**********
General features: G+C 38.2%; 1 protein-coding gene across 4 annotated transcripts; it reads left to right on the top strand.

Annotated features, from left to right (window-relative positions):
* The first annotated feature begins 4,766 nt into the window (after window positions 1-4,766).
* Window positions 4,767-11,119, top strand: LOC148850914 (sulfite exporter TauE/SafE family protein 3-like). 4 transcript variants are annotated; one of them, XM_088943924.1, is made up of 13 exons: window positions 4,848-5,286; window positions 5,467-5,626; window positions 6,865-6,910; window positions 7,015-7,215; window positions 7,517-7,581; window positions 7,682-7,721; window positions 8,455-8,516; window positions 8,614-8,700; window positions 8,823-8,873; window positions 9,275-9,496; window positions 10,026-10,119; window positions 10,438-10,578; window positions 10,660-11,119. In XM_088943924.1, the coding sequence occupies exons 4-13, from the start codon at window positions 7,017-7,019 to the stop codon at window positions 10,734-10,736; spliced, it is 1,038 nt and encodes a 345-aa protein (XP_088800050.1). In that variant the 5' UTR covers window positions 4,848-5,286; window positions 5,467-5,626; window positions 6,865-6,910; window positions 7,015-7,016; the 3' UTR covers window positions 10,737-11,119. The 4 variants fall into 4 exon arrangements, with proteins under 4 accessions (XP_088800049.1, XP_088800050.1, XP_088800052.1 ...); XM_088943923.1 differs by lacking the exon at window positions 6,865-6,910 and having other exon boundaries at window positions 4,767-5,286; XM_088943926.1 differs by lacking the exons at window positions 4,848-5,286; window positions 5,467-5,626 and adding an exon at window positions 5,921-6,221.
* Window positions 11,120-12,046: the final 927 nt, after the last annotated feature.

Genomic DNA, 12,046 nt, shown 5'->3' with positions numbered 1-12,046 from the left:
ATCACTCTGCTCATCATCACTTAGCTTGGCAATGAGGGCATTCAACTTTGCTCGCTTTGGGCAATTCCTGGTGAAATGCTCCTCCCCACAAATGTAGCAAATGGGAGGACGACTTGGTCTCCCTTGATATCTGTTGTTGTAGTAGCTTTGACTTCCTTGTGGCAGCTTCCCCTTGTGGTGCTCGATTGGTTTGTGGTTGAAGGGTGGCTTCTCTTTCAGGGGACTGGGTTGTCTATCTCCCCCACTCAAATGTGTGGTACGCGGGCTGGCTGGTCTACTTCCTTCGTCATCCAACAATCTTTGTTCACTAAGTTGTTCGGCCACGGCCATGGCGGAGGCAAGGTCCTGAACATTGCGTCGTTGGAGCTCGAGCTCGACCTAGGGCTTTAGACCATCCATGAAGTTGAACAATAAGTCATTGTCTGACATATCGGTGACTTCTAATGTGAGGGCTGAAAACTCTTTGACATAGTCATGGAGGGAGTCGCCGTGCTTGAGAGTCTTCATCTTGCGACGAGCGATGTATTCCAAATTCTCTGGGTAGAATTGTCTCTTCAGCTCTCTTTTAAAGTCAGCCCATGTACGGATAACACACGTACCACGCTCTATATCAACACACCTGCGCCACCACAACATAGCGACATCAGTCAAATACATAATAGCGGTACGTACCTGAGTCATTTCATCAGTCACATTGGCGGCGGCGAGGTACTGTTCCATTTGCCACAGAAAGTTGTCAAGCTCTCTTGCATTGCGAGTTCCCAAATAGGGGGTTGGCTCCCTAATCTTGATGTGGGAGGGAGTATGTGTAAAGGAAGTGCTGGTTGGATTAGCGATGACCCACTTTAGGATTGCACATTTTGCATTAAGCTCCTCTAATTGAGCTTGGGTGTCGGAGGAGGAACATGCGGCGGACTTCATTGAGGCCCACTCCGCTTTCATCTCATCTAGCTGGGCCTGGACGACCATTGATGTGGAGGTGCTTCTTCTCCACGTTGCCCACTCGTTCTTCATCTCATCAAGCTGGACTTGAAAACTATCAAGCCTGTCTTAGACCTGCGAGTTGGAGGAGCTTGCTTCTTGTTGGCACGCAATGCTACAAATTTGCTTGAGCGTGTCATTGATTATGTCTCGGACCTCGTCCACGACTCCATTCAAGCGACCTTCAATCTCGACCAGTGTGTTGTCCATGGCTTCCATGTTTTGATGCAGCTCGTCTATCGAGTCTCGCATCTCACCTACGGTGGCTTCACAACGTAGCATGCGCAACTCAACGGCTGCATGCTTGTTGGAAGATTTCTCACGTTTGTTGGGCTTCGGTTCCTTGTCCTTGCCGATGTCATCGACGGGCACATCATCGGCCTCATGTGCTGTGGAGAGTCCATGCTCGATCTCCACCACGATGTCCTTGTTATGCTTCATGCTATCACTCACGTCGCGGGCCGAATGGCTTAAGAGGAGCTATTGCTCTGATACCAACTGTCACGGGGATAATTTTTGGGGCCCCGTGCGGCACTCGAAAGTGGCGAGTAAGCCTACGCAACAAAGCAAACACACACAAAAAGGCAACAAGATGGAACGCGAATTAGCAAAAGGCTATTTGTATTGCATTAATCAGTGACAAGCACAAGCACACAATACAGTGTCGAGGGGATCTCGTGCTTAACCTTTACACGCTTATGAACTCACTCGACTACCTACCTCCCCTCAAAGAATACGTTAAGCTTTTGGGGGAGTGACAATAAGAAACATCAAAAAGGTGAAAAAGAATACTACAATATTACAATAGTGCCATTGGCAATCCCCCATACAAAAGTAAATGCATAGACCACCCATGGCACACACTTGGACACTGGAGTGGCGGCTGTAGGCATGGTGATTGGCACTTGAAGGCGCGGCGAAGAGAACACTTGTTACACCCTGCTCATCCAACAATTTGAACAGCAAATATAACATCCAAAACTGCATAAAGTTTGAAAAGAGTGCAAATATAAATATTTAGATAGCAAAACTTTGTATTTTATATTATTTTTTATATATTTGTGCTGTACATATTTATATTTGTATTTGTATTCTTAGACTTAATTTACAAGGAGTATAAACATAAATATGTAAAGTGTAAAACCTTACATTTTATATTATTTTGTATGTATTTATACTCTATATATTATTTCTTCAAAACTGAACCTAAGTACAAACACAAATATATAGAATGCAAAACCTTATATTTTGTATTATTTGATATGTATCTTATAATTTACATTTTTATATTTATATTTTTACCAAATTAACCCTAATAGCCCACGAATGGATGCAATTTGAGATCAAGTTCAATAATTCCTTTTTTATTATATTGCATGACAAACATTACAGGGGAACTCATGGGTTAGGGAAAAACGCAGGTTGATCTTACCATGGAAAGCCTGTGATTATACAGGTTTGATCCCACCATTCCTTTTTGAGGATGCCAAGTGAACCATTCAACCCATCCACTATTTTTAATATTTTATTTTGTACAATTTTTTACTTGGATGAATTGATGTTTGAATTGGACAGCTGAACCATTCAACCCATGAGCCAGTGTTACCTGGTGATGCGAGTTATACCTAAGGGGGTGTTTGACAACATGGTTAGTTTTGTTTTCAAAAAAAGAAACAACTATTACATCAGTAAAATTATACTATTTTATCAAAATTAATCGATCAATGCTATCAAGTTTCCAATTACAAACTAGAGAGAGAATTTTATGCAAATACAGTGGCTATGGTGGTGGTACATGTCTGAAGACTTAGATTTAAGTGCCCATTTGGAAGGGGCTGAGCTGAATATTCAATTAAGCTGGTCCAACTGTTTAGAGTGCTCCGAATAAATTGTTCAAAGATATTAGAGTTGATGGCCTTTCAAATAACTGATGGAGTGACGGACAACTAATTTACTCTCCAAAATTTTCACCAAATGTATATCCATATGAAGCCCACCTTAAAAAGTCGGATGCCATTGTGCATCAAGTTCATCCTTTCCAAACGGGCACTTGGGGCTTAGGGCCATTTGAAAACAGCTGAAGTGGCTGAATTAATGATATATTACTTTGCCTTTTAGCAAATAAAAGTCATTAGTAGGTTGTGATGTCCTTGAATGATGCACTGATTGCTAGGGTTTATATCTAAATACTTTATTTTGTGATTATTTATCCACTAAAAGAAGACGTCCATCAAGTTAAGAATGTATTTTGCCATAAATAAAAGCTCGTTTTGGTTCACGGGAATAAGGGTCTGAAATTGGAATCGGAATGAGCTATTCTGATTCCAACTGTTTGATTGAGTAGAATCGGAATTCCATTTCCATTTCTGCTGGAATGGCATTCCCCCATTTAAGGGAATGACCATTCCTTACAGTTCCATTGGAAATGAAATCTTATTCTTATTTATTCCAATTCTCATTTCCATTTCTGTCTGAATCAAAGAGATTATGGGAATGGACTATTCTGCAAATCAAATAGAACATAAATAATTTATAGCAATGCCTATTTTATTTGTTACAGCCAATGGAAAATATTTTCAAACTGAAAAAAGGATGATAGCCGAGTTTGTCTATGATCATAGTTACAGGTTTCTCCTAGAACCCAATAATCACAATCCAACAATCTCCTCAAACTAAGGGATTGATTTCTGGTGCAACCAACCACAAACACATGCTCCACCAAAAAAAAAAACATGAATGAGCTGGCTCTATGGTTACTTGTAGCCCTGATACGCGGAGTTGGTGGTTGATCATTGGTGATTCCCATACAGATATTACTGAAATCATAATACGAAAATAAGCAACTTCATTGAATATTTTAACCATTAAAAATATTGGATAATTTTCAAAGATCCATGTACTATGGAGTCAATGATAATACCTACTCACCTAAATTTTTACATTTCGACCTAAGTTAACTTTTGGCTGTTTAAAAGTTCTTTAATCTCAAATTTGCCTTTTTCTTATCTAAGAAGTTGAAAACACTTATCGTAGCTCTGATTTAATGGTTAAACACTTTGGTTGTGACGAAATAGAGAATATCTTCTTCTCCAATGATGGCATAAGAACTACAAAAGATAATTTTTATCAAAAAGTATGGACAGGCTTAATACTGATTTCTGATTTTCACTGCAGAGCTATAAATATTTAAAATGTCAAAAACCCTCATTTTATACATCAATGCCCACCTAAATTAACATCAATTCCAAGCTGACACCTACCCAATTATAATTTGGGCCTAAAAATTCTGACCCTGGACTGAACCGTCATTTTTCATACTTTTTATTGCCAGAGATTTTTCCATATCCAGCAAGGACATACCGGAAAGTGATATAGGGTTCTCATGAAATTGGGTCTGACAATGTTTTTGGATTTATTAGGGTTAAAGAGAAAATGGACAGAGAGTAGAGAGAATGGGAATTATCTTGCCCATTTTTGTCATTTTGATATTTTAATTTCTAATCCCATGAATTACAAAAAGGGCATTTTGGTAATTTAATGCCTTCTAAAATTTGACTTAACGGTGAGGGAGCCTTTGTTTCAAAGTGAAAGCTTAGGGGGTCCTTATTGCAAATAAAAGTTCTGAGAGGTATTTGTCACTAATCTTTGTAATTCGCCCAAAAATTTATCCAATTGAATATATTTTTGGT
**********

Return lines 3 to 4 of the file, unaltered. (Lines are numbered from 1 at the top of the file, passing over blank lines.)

* The first annotated feature begins 4,766 nt into the window (after window positions 1-4,766).
* Window positions 4,767-11,119, top strand: LOC148850914 (sulfite exporter TauE/SafE family protein 3-like). 4 transcript variants are annotated; one of them, XM_088943924.1, is made up of 13 exons: window positions 4,848-5,286; window positions 5,467-5,626; window positions 6,865-6,910; window positions 7,015-7,215; window positions 7,517-7,581; window positions 7,682-7,721; window positions 8,455-8,516; window positions 8,614-8,700; window positions 8,823-8,873; window positions 9,275-9,496; window positions 10,026-10,119; window positions 10,438-10,578; window positions 10,660-11,119. In XM_088943924.1, the coding sequence occupies exons 4-13, from the start codon at window positions 7,017-7,019 to the stop codon at window positions 10,734-10,736; spliced, it is 1,038 nt and encodes a 345-aa protein (XP_088800050.1). In that variant the 5' UTR covers window positions 4,848-5,286; window positions 5,467-5,626; window positions 6,865-6,910; window positions 7,015-7,016; the 3' UTR covers window positions 10,737-11,119. The 4 variants fall into 4 exon arrangements, with proteins under 4 accessions (XP_088800049.1, XP_088800050.1, XP_088800052.1 ...); XM_088943923.1 differs by lacking the exon at window positions 6,865-6,910 and having other exon boundaries at window positions 4,767-5,286; XM_088943926.1 differs by lacking the exons at window positions 4,848-5,286; window positions 5,467-5,626 and adding an exon at window positions 5,921-6,221.